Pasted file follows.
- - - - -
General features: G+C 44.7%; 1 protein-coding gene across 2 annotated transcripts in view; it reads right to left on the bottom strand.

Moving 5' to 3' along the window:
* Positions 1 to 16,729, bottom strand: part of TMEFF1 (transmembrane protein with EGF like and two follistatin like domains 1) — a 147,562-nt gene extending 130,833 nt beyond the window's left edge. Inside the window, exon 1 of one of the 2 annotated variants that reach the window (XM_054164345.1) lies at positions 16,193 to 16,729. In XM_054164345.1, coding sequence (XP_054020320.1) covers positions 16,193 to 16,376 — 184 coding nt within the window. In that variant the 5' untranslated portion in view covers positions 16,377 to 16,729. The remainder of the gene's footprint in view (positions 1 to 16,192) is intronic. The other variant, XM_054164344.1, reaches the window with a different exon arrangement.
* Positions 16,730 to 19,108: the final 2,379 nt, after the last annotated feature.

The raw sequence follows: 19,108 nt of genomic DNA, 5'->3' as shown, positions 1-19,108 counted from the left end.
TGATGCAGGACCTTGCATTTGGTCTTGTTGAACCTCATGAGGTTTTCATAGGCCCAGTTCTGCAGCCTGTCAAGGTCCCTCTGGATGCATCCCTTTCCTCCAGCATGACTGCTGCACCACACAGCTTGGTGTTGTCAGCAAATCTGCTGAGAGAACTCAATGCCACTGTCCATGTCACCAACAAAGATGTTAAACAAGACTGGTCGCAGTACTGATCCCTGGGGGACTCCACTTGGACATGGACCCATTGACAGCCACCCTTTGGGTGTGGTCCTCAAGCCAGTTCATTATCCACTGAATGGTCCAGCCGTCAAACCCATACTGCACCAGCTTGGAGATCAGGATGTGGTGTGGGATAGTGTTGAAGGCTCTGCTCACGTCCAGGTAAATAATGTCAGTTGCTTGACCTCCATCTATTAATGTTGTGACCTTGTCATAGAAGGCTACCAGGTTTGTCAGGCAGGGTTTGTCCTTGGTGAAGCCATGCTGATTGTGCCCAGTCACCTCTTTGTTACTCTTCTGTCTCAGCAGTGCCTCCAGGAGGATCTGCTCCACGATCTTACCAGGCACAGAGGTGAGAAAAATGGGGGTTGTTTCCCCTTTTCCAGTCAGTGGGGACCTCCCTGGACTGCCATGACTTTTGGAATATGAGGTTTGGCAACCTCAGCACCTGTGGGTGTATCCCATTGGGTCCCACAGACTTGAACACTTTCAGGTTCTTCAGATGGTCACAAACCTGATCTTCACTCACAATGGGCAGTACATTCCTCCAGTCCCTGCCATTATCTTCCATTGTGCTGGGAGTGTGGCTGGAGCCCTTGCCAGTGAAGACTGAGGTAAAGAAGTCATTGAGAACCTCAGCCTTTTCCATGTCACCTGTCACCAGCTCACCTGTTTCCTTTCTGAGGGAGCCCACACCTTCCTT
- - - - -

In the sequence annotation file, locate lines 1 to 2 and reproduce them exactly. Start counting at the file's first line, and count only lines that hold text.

General features: G+C 44.7%; 1 protein-coding gene across 2 annotated transcripts in view; it reads right to left on the bottom strand.

Moving 5' to 3' along the window: